In the quiet of the morning, I began the story with the obituary of one Rat, struck down mysteriously in the prime of rodent life and shared it on Facebook.

It wasn’t clear that Alice was the culprit although she was seen near the deceased when he was found. The Hubs, in defense of Alice, made a good case that it could not have been her since Rat was found in his entirety with just a bit of saliva at his neck and shoulders. After all, Louie had moved the body, and if you’ve ever watched a whodunit you’ll know that will always get suspicions aimed at That Guy.

Fictional CROX NEWS, a station known for making a mountain out of a molehill with the neighborhood fauna, got the exclusive with shots of the major characters in the dramatic investigation. My Facebook friends joined in the investigation with many theories of the crime.
Who killed Rat? His wife, always treated like a princess, or so she claims? As it unfolded, PerpPetual Life, the animal life insurance company wouldn’t confirm that there was a life insurance policy on Rat, but moved quickly to make an appearance at the scene. Was there a drug connection with the New York Sewer Rats who were fast to send their “condolences” on the loss, although Rat himself had made every effort to distinguish himself as a backyard resident of honest, if modest, means. Were Alice and Louie in on it together or was Louie an unwitting dupe? And finally, before charges were filed, Judge Quincy came out of retirement to oversee the moving of the body to the morgue. And what about Baby, a kitten of uncertain loyalties who spoke up early as a character reference, but apparently a reference for the highest bidder?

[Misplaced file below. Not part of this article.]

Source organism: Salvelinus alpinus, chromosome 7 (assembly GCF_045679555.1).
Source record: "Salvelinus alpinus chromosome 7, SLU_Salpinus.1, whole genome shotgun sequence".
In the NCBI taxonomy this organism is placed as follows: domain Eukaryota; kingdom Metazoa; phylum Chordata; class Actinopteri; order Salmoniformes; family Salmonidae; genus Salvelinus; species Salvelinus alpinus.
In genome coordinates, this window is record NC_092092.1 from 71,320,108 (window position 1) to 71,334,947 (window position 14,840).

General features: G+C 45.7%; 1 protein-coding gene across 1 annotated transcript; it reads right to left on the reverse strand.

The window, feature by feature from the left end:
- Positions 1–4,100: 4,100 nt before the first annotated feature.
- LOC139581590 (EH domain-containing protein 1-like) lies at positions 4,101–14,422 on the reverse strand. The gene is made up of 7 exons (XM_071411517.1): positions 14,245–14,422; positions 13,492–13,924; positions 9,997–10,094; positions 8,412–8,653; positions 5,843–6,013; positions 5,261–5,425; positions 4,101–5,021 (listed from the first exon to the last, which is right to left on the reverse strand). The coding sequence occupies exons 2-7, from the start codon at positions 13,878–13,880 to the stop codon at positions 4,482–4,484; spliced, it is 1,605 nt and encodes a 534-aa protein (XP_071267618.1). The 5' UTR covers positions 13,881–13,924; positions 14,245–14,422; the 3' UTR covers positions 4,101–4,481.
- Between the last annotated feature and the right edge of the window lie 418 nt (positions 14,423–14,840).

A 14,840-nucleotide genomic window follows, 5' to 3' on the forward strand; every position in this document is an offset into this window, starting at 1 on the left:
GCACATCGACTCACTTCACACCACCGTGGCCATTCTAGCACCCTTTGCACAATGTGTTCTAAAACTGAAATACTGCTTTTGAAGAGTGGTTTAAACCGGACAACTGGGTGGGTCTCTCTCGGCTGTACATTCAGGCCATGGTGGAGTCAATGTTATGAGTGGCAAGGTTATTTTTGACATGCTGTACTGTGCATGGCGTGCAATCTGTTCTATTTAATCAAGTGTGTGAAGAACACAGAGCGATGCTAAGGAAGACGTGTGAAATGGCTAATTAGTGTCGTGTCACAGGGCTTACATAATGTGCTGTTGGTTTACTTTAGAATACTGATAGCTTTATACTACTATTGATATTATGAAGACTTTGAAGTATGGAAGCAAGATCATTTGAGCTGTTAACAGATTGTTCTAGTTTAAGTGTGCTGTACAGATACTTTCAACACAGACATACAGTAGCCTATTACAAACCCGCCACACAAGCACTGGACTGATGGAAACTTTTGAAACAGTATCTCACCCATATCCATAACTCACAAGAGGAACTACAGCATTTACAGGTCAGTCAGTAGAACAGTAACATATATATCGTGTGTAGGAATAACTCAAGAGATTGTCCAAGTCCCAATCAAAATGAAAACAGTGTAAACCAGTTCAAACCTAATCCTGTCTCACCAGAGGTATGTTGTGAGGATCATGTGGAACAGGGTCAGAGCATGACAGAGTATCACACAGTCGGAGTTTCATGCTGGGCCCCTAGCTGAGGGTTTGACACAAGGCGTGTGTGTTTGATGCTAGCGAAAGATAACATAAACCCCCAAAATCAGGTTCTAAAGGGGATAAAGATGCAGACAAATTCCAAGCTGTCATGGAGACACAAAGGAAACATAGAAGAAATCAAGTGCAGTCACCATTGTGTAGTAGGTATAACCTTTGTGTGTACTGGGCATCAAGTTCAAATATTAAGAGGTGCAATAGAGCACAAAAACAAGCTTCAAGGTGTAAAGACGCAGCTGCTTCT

Alice and Louie were held on suspicion of murder and interrogated relentlessly by cynical local police. A team of special investigators from PerpLife was called in and by the next day the yard was crawling with S. Nail and his teammates. Mr. Nail, who declined to give any particulars about their investigation, gave a brief interview with CROX NEWS but spoke only about his company’s procedures and the Serious Undertaking and Crime Control Specialists (SUCCS) team searching for the facts on behalf of PerpLife. The District Attorney, a shady politician if I ever saw one (thanks to artist Debra Klopp Kersey) came out in support of law and order and justice for Rat and his family.

There was even a break in the broadcast for an ad from the local undertaker, Kelly’s Happy Endings.
In the end, the Coroner, another seeming member of the Good Old Cats Club (thanks to ceramics artist Sharon Boom) pronounced the death a “raticide by person or persons unknown”. The suspects were released and no charges were filed because of insufficient evidence.

Alice was seen reading the tabloids in disgust and is rumored to be considering a cosmetics modeling offer or two. When asked if she is opposed to animal testing, she replied she was not if free samples were available.

Louie was seen with a blunt object that turned out to be a paper towel roll. While it’s unclear whether this is the actual murder weapon, one of the many unknowns in the case, Louie looked very worried when his photo was snapped.

And the investigation continues. But, I have to say, sad as it is that somehow in my very own backyard a small furry creature met his 10 of Swords end, this has to be the most fun I’ve ever had with a dead rat.

Best wishes!